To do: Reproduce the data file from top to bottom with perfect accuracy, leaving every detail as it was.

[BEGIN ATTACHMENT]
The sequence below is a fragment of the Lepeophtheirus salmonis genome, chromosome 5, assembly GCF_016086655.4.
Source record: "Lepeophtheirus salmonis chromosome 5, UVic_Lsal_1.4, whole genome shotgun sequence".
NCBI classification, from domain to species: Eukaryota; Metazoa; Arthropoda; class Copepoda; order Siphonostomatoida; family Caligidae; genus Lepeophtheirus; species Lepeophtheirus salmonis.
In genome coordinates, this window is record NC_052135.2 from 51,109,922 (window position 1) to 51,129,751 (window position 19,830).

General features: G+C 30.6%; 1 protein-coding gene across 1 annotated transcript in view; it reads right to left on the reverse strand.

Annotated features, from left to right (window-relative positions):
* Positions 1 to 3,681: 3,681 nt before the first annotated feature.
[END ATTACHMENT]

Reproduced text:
The sequence below is a fragment of the Lepeophtheirus salmonis genome, chromosome 5, assembly GCF_016086655.4.
Source record: "Lepeophtheirus salmonis chromosome 5, UVic_Lsal_1.4, whole genome shotgun sequence".
NCBI classification, from domain to species: Eukaryota; Metazoa; Arthropoda; class Copepoda; order Siphonostomatoida; family Caligidae; genus Lepeophtheirus; species Lepeophtheirus salmonis.
In genome coordinates, this window is record NC_052135.2 from 51,109,922 (window position 1) to 51,129,751 (window position 19,830).

General features: G+C 30.6%; 1 protein-coding gene across 1 annotated transcript in view; it reads right to left on the reverse strand.

Annotated features, from left to right (window-relative positions):
* Positions 1 to 3,681: 3,681 nt before the first annotated feature.